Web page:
Toy maker Mattel, better known as Barbie and Fisher-Price, is less affected by supply problems with raw materials and toys than the company itself thought. It expects a strong holiday season and is raising its revenue forecast for the entire fiscal year.
Toy sales slumped at the start of the coronavirus crisis, but recovered as lockdowns lengthened and people working from home had to keep their children occupied. Now, delivery issues are causing uncertainty, but Mattel is less affected than expected. “We are fulfilling the demand,” said CEO Yinon Knez. “Maybe it’s not asking for everything, but more than we expected.”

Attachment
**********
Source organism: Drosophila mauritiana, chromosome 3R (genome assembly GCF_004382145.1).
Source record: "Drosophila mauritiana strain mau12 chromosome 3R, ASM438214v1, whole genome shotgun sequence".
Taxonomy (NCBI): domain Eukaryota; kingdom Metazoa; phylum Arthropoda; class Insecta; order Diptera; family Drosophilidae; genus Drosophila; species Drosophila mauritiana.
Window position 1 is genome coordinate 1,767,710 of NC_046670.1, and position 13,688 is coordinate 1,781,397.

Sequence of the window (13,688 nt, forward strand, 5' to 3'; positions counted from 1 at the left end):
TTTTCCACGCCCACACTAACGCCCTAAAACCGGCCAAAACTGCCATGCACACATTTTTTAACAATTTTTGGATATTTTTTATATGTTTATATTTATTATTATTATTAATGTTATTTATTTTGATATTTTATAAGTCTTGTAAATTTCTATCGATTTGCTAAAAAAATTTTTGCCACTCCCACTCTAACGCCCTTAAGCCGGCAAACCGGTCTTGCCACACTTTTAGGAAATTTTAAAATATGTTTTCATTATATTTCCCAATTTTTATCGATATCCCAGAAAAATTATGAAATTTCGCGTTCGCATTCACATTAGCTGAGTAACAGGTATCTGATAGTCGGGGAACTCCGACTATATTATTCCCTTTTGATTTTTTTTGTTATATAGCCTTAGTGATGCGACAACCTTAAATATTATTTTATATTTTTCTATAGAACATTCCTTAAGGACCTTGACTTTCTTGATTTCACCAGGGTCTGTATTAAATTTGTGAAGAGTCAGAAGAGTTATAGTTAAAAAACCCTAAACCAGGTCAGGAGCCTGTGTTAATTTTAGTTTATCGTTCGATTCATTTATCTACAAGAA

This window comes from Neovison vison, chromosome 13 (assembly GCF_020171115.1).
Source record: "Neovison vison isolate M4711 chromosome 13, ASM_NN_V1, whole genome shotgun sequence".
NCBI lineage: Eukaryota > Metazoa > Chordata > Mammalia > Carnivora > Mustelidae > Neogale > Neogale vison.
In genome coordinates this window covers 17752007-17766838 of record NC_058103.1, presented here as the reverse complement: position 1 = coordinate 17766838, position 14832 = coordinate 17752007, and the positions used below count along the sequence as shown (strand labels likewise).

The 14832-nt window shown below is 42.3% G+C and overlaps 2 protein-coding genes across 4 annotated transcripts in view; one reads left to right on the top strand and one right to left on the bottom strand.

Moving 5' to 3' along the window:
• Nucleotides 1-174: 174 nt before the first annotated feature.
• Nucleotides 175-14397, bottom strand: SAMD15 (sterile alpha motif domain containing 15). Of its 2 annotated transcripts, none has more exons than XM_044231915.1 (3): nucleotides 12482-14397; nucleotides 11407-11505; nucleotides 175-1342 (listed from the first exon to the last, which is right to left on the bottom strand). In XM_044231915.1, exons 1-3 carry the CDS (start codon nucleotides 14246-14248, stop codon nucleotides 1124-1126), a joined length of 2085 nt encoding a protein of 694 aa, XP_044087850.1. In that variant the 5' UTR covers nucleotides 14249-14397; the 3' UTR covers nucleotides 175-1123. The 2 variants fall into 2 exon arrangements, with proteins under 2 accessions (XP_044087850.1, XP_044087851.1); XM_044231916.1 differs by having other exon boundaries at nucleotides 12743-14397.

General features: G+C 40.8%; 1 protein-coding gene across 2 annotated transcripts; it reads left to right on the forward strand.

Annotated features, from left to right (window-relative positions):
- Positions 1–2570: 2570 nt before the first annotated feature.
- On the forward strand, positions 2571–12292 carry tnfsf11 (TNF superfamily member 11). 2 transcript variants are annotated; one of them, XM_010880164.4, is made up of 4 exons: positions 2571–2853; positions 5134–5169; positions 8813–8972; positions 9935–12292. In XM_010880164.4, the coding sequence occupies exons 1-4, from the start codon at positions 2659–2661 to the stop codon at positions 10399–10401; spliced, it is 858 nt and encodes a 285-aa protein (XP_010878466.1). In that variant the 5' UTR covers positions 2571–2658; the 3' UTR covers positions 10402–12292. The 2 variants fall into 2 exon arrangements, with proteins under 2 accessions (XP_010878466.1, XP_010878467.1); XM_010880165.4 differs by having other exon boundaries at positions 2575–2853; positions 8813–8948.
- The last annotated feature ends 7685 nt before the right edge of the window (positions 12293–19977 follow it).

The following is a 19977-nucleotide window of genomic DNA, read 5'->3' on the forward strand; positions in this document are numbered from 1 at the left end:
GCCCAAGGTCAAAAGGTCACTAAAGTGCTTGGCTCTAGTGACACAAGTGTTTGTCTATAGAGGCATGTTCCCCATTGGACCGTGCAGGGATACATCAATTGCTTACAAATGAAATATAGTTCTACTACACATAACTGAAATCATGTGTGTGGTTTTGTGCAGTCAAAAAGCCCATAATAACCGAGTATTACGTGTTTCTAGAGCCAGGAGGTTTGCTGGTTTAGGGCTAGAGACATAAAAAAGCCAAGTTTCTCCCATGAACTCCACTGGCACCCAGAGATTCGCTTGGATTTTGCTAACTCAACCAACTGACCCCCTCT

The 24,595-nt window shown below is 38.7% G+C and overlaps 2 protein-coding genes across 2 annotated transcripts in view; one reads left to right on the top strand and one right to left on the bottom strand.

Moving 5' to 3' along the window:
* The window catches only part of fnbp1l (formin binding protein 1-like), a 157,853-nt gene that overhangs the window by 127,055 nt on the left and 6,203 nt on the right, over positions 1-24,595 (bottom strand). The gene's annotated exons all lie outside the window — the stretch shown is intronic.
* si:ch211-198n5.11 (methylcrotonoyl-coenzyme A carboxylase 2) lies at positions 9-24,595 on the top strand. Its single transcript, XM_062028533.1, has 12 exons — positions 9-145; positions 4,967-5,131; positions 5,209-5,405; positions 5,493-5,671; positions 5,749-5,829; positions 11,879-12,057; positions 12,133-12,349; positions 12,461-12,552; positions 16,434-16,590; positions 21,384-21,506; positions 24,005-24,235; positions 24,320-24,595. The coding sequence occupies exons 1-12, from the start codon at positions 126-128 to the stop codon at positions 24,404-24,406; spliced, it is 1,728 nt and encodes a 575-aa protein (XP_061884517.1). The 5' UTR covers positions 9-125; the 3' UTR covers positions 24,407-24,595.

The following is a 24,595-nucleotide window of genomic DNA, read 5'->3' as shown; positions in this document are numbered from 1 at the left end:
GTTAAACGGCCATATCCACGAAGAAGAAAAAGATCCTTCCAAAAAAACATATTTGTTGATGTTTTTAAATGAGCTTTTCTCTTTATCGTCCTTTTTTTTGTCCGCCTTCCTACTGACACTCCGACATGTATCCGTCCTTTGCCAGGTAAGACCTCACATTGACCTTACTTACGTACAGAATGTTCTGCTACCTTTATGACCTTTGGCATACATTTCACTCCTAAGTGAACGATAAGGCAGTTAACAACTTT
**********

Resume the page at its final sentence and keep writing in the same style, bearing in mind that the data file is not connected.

The company purchased raw materials at an accelerated pace, arranged space for containers in advance, and also set prices for this early. In addition, Mattel has expanded the number of outlets from which it distributes its games. All these steps should ensure that the costs are not too high and that deliveries are guaranteed.
In the third quarter, Mattel achieved a turnover of nearly $1.8 billion, converting more than 1.5 billion euros. That was 8 percent more than the previous year. Profits rose 46 percent to $813 million (698 million euros), although the company needed significant tax gains to do so. Even without that windfall, profits rose, but by a modest 2 percent.
Mattel expects a good end to this year. The annual sales volume should be about 15 percent higher than it was in 2020. So far, it has been based on an increase in sales of 12 to 14 percent.
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